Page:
So that might give you an idea of the nature of our relationship with the government in Zimbabwe. They don't appreciate that you don't shoot the messenger.

We reflect what is happening in society. To shut down the newspaper does not take away the problems which we've been reflecting.[6]

The DailyNews was eventually relaunched in 2011 but by that time Strive Masiyiwa had sold his stake.[7]

Philanthropic Work

Econet Development Foundation

The EDF, a foundation with initiative running at the sole discretion of Masiyiwa invests in Education for orphans and the under privileged children, Entrepreneurial development, Environmental protection, Business Leadership, Agricultural Development, HIV and Aids and eHealth[9]

Capernuam Trust

In 1999 Strive and his wife Tsitsi Maramba established a Trust called Capernaum. It is a charity that supports orphans and vulnerable children, pays school fees, provides school uniforms and gives scholarships. It pays for over 40 000 students of that 3 000 university students in the United States of America, South Africa and Australia.

Christian Community Partnership Trust

Strive and Tsitsi are also co-founders of Christian Community Partnership Trust (CCPT). It provides financial support for church and church organisations working with least evangelised areas in rural areas in Zimbabwe.

The Joshua Nkomo Scholarship Fund

The Joshua Nkomo Scholarship Fund was named after the late Zimbabwe Nationalist. The fund awards scholarships to exceptionally intelligent Zimbabwean children.

The National Healthcare Trust of Zimbabwe

This trust provides financial support for medical drugs, human resources and transport in the event of a health crisis.

Ambassador Andrew Young Scholarship

In February 2013 they established a fund named after Ambassador Andrew Young a former United States ambassador to the United Nations. This is a $6.4 million dollar scholarship fund that sends African students to attend the Morehouse College in the United States.

The Joshua Mqabuko Nkomo Scholarship Fund, Capernuam Trust,Christian Community Partnership Trust and The National Healthcare Trust of Zimbabwe are all part of Higher Learning Foundation. this is an umbrella organisation for all the charity efforts of the Masiyiwa. Their religious beliefs motivates their philanthropic work. It is Strive and Tsitsi Masiywa's belief that, since Econet Group does business in many African countries and making money from these places that they give back to communities in which they do business.[10]

Organisations he's involved with

Masiyiwa is involved in one way or the other, with the following organisation He is currently involved in the following not-for-profit organisations:

  • Rockefeller Foundation (New York Trustee)
  • Alliance for a Green Revolution in Africa (AGRA) (Board Member/Vice Chairman)
  • Carbon War Room (Founders Council)
  • Yookos Trust (Trustee)
  • United States Holocaust Memorial Museum (USA – Member of the Committee on Conscience)
  • Archbishop Desmond Tutu’s e-Health Ambassadors Programme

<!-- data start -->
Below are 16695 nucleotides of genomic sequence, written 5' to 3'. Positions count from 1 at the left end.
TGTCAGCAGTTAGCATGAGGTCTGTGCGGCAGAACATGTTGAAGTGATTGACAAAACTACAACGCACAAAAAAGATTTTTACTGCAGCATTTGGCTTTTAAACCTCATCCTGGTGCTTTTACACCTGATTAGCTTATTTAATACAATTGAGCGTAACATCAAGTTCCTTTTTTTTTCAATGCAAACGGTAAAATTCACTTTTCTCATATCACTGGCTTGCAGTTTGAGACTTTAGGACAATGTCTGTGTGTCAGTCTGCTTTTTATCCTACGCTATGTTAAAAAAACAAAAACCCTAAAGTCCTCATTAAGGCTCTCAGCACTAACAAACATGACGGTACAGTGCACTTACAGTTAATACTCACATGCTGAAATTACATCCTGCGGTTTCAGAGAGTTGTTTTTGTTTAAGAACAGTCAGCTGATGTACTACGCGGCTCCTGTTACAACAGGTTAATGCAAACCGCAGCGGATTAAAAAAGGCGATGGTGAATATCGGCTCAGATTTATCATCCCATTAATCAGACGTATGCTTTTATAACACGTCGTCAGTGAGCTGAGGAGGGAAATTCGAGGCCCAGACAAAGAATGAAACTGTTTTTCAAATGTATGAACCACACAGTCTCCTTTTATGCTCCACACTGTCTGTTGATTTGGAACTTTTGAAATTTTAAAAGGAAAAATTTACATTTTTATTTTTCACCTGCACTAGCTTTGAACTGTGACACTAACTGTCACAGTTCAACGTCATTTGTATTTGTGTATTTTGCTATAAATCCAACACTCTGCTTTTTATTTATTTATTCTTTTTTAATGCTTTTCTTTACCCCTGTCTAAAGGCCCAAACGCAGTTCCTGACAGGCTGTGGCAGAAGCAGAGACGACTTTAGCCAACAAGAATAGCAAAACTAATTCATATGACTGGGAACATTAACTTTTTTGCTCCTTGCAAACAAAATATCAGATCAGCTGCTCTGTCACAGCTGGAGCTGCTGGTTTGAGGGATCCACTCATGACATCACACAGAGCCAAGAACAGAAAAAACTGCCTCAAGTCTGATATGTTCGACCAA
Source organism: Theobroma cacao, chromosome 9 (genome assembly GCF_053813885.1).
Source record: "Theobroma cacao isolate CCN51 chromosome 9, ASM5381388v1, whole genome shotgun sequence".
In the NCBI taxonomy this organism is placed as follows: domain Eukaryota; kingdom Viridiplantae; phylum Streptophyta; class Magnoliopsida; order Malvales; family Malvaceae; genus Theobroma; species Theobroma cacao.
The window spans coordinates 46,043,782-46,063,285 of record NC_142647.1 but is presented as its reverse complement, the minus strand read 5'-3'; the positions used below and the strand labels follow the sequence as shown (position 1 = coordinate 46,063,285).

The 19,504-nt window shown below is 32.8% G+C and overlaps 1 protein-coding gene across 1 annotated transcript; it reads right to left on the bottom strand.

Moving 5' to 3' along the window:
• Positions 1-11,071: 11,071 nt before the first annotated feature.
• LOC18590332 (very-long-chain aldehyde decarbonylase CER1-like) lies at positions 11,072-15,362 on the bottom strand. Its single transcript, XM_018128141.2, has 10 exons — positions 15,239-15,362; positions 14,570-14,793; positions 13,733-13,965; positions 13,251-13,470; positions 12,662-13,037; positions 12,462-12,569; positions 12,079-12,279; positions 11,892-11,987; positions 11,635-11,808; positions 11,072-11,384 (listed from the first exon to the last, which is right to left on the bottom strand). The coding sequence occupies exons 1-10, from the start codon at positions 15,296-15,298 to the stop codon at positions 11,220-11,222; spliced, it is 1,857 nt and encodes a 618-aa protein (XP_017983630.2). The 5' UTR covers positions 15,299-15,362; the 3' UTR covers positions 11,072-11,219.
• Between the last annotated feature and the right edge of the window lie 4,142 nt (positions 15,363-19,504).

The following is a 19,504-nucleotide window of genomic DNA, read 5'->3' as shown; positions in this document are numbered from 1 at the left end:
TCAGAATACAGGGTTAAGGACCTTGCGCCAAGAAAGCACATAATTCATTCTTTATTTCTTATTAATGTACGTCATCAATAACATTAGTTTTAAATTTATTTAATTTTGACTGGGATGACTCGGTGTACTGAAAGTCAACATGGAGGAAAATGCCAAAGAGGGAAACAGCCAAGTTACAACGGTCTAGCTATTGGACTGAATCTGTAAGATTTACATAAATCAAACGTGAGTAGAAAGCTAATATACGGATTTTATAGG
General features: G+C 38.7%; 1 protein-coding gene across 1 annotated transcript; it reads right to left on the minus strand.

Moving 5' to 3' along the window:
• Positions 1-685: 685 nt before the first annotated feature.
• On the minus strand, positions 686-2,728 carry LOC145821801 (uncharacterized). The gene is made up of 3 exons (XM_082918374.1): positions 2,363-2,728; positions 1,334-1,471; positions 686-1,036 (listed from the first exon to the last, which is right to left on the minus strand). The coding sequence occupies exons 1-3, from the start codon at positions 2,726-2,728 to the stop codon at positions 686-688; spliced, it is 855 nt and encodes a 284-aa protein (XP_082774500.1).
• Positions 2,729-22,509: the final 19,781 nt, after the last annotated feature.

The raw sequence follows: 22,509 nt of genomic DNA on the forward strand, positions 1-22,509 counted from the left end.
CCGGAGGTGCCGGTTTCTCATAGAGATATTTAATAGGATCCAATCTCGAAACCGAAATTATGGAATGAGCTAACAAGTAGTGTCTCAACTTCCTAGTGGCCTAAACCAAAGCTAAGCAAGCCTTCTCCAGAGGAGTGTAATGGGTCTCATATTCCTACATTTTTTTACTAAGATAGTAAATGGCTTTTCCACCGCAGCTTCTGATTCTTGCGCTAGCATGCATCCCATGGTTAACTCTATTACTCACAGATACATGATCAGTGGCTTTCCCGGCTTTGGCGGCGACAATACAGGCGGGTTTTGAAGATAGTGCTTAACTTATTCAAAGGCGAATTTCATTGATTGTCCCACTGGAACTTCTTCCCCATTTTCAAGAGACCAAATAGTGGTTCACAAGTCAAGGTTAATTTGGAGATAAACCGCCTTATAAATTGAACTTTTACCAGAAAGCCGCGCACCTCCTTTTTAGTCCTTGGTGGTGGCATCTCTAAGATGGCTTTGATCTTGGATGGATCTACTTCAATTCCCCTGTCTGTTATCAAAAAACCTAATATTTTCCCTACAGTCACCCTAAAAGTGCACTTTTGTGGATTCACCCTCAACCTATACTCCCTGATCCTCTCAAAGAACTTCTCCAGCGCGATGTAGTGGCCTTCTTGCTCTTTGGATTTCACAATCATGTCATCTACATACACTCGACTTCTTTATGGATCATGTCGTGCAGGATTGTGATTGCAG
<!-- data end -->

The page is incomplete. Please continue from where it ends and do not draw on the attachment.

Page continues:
• Hilton Humanitarian Prize ( USA- Member of the International Jury)
  • Morehouse College (Board of Trustees)
  • Global Business Coalition for Education (Founder Member)
  • Council on Foreign Relations (Global Advisory Board Member)
  • Africa Progress Panel (Panel Member)
  • Advisory Board for the Sustainable Energy for All Initiative (Advisory Board Member)
  • Institute for Pan African Strategies (Board Member)
  • The B Team (Inaugural Member)
  • Grow Africa (Co-Chairman)

Personal life

Masiyiwa is married to Tsitsi Maramba and the couple have 6 children.

Awards

  • In 1998 he was named Zimbabwe's manager of the year as well as entrepreneur of the year.
  • In 1999 he was 10 most Outstanding young Persons of the World.
  • Time magazine in 2002 named him in its global business influentials's list [11]
  • In 2010 was winner of builders of modern Africa.
  • In 2011 was 25 leaders of Africa’s Renaissance.
  • In 2011 was 20 most powerful business people in African according to(Forbes Magazine – 2011)
  • In March 2014 Masiyiwa was named one of the "World's 50 Greatest Leaders" by Fortune[12]
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References

  1. Strive Masiyiwa Profile, Reference for Business, Retrieved:12 April 2014
  2. 2.0 2.1 Resisting Political Corruption: Econet Wireless Zimbabwe (A) (Teaching Case Study), papers.ssrn.com, Published:April 26, 2004, Retrieved:12 April 2014
  3. Strive Masiyiwa, Lessons from the Early Days: One More Thing..., Strive Masiyiwa official Facebook page, Published:10 February 2014, Retrieved:12 April 2014
  4. Strive Masiyiwa, How I Entered Into The Cell Phone Business (Part 2), Strive Masiyiwa official Facebook page, Published:24 February 2014, Retrieved:12 April 2014
  5. Strive Masiyiwa, Zimbabwean Business (Part 4), Strive Masiyiwa official Facebook page, Published:14 April 2014, Retrieved:14 April 2014
  6. 6.0 6.1 Moving stories: Strive Masiyiwa, BBC, Published:29 Dec 2003, Retrieved:14 April 2014
  7. 7.0 7.1 Gift Phiri, The parable of Strive Masiyiwa, Daily News, Published:16 June 2013, Retrieved:14 April 2014
  8. SHARON LaFRANIERE, Zimbabwe Police Close Down Nation's Largest Daily Paper, The New York Times, Published:September 14, 2003, Retrieved:14 April 2014
  9. Econet Development Foundation, Econet Wireless International Official Website, Retrived: 13 April 2014
  10. Strive Masiyiwa's wife supports 40 000 children, Bulawayo24, Retrieved: 12 April 2014
  11. Strive Masiyiwa, Retrieved: 12 April 2014
  12. LSK. Makani, Fortune magazine lists Strive Masiyiwa World’s 35th Greatest Leader, Techzim, Published: March 26, 2014, Retrieved: April 13, 2014